Korea dismisses Japan’s charge about sanctions
Minister of Trade, Industry and Energy Sung Yun-mo said Tuesday that the government conducted an emergency inspection of the country’s supply of hydrogen fluoride - one of three key exports now restricted by Japan to South Korea - and found that none found its way to North Korea.
“After the inspection of hydrogen fluoride, not a single piece of evidence was found that [such material] imported from Japan flowed to countries under United Nations sanctions including North Korea,” said Sung at the Central Government Complex in Seoul.
Japan announced last week tighter restrictions on exports to South Korea of key materials used in semiconductors and displays, escalating a diplomatic row between the two countries over court-ordered compensation for wartime forced laborers.
Abe linked Tokyo’s export restrictions with the implementation of North Korea sanctions in a televised debate ahead of upper house elections, underscoring a lack of “trust” in South Korea.
According to media reports, a senior official from Abe’s Liberal Democratic Party suggested last Friday on Japan’s Fuji TV that high-tech materials’ whereabouts was unclear and that hydrogen fluoride could have ended up in North Korea and used to produce chemical weapons.
Seoul wasted little time shooting down those allegations.
“Transfer of strategic materials into North Korea is an issue that violates United Nations (UN) Security Council resolutions,” said the trade minister. “Such groundless accusations from Japanese officials completely conflict with the international community’s deep trust in Korea’s control system of strategic materials.”
“Japan must immediately halt its baseless claims,” added Sung.
Seoul also escalated the dispute to international channels, announcing Tuesday that it reported Japan’s new export restrictions to the World Trade Organization’s (WTO) Council for Trade in Goods meeting.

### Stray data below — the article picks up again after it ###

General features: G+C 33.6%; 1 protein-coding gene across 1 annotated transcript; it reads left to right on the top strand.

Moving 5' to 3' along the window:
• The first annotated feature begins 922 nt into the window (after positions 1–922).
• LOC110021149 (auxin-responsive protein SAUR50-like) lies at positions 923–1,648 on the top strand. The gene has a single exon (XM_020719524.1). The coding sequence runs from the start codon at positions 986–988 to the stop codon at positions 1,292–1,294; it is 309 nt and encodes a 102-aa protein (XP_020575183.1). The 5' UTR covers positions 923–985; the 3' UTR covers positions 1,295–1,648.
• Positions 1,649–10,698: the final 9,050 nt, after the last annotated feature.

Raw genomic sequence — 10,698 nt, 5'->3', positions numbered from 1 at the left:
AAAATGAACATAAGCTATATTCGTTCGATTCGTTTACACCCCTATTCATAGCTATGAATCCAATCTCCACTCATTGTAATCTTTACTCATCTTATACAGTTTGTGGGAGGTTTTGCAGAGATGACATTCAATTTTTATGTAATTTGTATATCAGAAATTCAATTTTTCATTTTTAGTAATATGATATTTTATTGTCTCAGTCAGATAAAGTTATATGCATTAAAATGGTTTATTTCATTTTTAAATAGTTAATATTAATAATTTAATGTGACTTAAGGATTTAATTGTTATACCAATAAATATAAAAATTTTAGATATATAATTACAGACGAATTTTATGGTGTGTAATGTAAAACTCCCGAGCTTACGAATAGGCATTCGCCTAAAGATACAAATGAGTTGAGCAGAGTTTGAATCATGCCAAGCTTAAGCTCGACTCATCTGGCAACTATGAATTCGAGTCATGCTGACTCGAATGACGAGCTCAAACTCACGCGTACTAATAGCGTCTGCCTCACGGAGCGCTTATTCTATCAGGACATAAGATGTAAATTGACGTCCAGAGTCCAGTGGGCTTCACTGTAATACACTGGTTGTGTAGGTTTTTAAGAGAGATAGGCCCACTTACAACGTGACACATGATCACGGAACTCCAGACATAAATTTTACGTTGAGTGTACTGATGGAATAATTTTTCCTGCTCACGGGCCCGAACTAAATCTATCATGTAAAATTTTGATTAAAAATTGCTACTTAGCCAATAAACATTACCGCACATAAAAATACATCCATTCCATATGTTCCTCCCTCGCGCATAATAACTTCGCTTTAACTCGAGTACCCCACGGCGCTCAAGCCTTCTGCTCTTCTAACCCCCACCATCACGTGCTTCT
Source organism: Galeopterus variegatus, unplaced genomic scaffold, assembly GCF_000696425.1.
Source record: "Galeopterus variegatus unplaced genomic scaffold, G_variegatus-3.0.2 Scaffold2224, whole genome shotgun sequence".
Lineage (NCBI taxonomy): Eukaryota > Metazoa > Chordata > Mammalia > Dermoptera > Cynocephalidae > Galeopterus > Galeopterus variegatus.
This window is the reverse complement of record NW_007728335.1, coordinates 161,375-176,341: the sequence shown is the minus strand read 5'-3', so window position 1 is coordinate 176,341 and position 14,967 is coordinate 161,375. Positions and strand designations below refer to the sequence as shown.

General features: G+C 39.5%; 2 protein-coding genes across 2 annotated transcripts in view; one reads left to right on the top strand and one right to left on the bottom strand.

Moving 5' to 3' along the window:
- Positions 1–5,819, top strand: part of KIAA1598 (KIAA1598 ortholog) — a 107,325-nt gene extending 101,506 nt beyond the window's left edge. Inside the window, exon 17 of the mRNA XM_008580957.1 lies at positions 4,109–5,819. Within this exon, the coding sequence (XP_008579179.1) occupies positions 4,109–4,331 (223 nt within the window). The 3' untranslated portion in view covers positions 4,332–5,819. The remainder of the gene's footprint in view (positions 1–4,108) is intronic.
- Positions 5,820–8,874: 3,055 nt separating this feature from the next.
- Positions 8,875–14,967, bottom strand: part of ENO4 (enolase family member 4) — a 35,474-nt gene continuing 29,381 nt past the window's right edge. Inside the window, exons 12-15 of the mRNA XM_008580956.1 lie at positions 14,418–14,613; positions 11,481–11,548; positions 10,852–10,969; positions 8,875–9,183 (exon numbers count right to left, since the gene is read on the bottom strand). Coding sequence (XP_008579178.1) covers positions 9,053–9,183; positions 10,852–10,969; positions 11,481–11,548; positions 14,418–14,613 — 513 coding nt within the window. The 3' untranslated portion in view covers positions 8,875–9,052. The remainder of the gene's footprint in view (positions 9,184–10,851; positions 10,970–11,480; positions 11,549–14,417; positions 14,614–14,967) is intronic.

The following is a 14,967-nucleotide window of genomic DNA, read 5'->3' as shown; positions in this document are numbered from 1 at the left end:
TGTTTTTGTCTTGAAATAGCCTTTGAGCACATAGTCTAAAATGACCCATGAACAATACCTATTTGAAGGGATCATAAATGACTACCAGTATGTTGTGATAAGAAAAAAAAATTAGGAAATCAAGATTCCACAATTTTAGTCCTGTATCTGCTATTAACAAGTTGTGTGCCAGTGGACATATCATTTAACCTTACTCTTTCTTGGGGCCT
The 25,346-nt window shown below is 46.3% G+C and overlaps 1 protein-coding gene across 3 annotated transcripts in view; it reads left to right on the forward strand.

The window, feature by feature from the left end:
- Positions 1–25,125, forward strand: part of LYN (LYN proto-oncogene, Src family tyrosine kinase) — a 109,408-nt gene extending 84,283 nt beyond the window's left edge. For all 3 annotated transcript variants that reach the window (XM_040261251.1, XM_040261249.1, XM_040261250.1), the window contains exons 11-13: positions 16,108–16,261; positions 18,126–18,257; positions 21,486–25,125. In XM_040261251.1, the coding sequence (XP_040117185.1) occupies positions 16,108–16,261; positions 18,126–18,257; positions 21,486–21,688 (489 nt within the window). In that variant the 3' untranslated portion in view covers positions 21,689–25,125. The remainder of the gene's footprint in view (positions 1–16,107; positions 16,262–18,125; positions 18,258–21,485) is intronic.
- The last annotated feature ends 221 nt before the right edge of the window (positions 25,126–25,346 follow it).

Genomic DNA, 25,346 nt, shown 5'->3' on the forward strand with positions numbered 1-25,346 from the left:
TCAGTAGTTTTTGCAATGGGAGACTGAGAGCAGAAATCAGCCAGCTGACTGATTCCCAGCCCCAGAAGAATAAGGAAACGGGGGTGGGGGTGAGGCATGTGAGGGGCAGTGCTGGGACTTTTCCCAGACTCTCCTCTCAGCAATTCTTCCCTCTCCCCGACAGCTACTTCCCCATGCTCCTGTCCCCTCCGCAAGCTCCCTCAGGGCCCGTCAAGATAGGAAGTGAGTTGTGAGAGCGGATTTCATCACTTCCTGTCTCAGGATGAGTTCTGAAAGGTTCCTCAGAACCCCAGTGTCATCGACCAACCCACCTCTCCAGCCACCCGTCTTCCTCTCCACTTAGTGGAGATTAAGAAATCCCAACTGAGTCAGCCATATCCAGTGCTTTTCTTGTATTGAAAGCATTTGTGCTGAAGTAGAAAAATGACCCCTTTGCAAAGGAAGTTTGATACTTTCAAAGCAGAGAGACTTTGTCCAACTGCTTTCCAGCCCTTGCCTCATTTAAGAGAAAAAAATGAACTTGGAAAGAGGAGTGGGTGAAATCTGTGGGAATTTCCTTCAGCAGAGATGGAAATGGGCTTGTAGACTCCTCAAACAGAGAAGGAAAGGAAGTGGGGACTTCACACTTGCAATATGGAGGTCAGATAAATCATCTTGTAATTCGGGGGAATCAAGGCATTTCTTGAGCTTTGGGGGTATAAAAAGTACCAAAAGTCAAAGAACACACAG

Paik Ji-ah, South Korean ambassador to the United Nations office in Geneva, said Japan’s claims of breach of trust and inappropriate circumstances could not be grounds for trade measures under WTO regulations at a meeting on Tuesday in Geneva.
“There will be more opportunities to discuss [Japan’s measures] through not only the WTO but also other multilateral and bilateral talks,” said trade minister Sung Tuesday. “We will actively discuss Korea’s position through such opportunities.”
South Korea is still hoping to defuse the situation and Sung explained that bilateral talks on the matter will likely be held in Tokyo on Friday.
“As of this moment, we are negotiating to hold the talks on the 12th,” said Sung. “Those who will take part and the specific matters are currently being discussed.”
President Moon Jae-in warned Japan on Monday that the trade row could lead to retaliatory measures from Korea.
“For both countries, a vicious cycle of attack and counterattack is never desirable,” he said at a senior presidential secretariat meeting. “But our government will be forced to take necessary countermeasures if Korean companies actually suffer damages.”
BY CHAE YUN-HWAN [firstname.lastname@example.org]
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